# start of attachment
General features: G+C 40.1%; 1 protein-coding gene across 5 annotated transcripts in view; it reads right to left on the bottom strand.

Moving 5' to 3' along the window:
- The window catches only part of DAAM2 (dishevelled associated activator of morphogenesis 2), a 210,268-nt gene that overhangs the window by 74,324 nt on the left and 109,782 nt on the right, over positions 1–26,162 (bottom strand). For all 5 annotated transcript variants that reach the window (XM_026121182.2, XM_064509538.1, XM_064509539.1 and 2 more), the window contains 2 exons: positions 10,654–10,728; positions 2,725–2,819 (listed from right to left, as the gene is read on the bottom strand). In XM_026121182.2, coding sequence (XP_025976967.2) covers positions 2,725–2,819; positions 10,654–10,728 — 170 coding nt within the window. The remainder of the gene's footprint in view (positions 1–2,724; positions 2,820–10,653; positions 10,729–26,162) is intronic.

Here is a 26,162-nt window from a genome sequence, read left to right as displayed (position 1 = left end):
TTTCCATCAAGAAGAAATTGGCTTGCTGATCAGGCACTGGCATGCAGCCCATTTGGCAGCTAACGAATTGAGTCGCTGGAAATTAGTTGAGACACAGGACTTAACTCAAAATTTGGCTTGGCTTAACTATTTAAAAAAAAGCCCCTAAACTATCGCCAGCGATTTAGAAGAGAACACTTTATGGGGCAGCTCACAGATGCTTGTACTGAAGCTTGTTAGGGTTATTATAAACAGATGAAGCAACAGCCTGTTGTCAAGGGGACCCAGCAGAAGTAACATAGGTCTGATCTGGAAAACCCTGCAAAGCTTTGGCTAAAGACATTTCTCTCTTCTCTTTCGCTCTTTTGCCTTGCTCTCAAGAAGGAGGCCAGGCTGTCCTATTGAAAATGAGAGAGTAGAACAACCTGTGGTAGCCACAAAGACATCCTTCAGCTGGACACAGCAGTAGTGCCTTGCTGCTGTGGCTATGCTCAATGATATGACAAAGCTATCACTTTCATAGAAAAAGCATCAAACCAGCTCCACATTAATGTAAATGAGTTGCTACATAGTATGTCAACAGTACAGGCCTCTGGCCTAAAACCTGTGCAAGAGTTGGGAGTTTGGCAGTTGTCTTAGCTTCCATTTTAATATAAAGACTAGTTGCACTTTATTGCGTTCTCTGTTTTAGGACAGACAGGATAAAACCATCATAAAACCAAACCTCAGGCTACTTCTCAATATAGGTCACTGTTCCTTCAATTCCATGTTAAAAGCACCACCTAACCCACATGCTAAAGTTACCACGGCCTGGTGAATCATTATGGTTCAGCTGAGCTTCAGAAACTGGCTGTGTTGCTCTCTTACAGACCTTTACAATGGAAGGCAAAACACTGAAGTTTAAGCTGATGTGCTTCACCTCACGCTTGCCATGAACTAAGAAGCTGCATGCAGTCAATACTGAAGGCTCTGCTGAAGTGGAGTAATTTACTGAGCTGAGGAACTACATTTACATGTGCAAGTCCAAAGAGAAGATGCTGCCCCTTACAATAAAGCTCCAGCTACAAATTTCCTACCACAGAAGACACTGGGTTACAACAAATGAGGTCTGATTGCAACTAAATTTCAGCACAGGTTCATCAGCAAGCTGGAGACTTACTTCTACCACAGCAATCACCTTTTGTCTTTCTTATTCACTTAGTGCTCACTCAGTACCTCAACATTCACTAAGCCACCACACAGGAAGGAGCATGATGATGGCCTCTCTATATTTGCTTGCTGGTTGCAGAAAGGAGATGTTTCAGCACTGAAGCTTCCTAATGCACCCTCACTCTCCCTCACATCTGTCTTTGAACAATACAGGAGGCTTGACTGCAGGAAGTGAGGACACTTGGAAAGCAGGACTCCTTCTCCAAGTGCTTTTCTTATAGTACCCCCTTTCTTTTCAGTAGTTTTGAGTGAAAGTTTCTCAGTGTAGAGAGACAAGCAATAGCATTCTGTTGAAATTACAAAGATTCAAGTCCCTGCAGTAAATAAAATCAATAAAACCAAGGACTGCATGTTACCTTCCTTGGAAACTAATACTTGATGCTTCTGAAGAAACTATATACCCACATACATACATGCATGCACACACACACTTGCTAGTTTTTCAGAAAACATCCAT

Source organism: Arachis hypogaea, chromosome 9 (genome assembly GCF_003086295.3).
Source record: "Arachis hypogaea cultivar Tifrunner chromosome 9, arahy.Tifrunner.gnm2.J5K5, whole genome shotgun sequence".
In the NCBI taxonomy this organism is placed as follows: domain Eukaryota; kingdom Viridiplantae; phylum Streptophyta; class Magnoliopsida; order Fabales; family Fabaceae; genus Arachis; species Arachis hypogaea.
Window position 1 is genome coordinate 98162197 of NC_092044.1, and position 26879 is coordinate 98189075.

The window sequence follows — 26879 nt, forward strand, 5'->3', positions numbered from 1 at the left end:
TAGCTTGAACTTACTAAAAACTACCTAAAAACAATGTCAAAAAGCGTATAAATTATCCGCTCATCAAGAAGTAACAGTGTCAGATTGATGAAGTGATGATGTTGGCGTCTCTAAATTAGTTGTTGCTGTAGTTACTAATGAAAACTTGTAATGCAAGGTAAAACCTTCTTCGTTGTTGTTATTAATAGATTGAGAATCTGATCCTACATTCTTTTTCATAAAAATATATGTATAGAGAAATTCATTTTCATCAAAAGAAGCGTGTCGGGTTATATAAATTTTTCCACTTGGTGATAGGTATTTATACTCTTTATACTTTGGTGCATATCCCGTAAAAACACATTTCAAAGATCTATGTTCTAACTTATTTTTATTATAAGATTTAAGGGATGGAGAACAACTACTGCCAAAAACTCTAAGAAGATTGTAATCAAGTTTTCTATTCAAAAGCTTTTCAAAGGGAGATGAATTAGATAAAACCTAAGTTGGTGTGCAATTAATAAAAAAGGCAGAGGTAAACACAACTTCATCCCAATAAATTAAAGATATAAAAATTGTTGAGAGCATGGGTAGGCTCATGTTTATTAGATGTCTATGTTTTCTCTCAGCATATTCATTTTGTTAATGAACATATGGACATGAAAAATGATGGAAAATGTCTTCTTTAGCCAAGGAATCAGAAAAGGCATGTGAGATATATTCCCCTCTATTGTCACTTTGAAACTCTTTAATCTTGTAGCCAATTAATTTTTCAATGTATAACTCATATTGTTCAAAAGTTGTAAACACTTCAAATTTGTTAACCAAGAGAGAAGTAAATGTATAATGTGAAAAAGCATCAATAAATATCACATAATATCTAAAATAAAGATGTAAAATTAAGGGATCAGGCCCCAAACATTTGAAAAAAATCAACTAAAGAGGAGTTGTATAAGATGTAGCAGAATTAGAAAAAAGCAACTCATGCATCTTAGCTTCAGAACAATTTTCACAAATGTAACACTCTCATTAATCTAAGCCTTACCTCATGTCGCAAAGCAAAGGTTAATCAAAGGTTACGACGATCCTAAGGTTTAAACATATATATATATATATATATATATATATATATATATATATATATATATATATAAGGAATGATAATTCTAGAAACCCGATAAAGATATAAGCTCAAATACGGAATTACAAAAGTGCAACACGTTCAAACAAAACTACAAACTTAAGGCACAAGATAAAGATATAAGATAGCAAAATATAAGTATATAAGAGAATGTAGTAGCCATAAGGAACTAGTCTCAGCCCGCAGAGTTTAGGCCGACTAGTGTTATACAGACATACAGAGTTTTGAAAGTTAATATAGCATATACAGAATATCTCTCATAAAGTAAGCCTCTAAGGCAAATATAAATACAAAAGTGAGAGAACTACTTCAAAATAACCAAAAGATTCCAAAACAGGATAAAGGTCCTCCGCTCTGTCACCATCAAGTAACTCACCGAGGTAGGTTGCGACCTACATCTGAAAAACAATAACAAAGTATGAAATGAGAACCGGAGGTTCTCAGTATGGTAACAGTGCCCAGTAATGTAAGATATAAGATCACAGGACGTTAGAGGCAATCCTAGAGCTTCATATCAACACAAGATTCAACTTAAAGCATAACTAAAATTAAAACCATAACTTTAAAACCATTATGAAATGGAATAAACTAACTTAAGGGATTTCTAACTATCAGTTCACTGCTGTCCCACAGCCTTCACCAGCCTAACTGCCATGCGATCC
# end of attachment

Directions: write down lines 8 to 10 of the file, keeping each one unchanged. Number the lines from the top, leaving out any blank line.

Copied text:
In the NCBI taxonomy this organism is placed as follows: domain Eukaryota; kingdom Viridiplantae; phylum Streptophyta; class Magnoliopsida; order Fabales; family Fabaceae; genus Arachis; species Arachis hypogaea.
Window position 1 is genome coordinate 98162197 of NC_092044.1, and position 26879 is coordinate 98189075.

The window sequence follows — 26879 nt, forward strand, 5'->3', positions numbered from 1 at the left end: